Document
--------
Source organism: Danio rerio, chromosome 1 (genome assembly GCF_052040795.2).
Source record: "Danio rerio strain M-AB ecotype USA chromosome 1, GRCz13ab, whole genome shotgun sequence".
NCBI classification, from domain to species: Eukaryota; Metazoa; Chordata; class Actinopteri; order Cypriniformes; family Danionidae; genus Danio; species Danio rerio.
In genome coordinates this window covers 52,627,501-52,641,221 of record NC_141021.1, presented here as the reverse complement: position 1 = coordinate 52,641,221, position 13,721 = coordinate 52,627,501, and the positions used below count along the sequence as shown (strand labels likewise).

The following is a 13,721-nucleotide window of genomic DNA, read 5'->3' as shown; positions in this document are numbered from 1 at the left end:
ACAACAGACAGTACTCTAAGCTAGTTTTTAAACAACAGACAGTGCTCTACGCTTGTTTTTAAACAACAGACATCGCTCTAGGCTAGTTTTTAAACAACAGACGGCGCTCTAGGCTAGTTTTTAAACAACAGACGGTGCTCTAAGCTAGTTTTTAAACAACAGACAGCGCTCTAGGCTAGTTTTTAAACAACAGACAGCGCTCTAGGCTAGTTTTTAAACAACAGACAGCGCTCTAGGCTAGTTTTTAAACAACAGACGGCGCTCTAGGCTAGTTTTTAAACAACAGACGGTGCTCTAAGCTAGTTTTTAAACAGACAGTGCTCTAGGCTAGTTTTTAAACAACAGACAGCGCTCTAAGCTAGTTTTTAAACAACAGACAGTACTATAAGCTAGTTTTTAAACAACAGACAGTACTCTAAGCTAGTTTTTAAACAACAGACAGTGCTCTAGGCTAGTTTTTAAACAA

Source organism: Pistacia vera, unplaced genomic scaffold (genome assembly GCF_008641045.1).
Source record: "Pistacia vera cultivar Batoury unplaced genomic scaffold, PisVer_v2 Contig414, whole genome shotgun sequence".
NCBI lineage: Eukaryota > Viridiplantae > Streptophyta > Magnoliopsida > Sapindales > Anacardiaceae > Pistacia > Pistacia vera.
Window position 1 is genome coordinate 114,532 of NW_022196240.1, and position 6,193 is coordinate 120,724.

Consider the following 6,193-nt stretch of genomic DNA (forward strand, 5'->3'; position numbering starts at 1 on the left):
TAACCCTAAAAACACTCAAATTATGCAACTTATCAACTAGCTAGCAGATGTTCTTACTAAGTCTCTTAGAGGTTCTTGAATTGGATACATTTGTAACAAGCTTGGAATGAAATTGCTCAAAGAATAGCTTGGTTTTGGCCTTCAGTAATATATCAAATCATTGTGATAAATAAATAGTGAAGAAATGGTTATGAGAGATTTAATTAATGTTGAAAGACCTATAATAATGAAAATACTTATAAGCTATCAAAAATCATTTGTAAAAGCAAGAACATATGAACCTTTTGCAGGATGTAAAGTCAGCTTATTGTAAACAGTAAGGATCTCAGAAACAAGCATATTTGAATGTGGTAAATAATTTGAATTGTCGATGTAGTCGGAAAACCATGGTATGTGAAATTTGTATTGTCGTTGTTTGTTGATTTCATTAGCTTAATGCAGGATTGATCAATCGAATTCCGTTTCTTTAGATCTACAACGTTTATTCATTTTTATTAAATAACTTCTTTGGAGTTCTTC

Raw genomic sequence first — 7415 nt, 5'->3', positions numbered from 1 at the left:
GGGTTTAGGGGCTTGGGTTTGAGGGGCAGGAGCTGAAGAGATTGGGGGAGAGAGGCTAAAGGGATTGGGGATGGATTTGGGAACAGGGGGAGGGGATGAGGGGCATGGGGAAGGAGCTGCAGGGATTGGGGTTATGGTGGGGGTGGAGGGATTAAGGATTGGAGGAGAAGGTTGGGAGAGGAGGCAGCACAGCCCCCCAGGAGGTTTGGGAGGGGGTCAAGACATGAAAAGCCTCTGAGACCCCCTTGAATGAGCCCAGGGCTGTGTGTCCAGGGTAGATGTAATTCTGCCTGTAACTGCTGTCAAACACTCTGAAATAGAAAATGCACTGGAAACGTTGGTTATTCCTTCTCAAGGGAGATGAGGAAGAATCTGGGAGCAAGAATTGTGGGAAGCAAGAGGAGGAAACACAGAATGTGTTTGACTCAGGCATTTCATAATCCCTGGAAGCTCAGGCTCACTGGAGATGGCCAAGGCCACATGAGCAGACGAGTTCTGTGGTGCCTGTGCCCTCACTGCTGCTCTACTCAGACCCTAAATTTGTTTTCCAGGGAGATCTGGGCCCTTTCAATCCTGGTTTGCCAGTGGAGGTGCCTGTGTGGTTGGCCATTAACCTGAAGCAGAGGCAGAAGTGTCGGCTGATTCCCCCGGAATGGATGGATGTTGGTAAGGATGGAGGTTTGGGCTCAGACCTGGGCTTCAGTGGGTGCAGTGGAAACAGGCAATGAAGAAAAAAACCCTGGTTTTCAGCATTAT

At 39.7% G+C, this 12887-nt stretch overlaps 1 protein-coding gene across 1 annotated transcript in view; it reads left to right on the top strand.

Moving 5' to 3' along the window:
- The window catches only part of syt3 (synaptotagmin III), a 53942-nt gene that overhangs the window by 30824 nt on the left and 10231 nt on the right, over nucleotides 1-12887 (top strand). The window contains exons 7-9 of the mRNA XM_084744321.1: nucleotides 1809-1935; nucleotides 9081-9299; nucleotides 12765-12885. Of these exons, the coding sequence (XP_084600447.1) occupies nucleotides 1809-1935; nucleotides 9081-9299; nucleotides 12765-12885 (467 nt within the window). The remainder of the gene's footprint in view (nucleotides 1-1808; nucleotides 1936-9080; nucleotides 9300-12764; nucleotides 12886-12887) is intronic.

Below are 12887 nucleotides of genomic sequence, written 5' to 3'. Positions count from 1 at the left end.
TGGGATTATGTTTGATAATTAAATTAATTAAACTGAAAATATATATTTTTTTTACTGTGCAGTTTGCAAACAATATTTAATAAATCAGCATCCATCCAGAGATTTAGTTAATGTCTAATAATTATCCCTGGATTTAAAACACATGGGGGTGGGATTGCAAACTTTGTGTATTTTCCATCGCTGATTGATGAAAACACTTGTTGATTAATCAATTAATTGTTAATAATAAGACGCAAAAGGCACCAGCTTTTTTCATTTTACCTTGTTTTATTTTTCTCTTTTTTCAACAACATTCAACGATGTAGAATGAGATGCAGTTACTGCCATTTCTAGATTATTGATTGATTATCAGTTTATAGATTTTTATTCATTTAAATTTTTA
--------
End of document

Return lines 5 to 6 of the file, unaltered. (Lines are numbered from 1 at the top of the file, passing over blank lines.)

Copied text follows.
The following is a 13,721-nucleotide window of genomic DNA, read 5'->3' as shown; positions in this document are numbered from 1 at the left end:
ACAACAGACAGTACTCTAAGCTAGTTTTTAAACAACAGACAGTGCTCTACGCTTGTTTTTAAACAACAGACATCGCTCTAGGCTAGTTTTTAAACAACAGACGGCGCTCTAGGCTAGTTTTTAAACAACAGACGGTGCTCTAAGCTAGTTTTTAAACAACAGACAGCGCTCTAGGCTAGTTTTTAAACAACAGACAGCGCTCTAGGCTAGTTTTTAAACAACAGACAGCGCTCTAGGCTAGTTTTTAAACAACAGACGGCGCTCTAGGCTAGTTTTTAAACAACAGACGGTGCTCTAAGCTAGTTTTTAAACAGACAGTGCTCTAGGCTAGTTTTTAAACAACAGACAGCGCTCTAAGCTAGTTTTTAAACAACAGACAGTACTATAAGCTAGTTTTTAAACAACAGACAGTACTCTAAGCTAGTTTTTAAACAACAGACAGTGCTCTAGGCTAGTTTTTAAACAA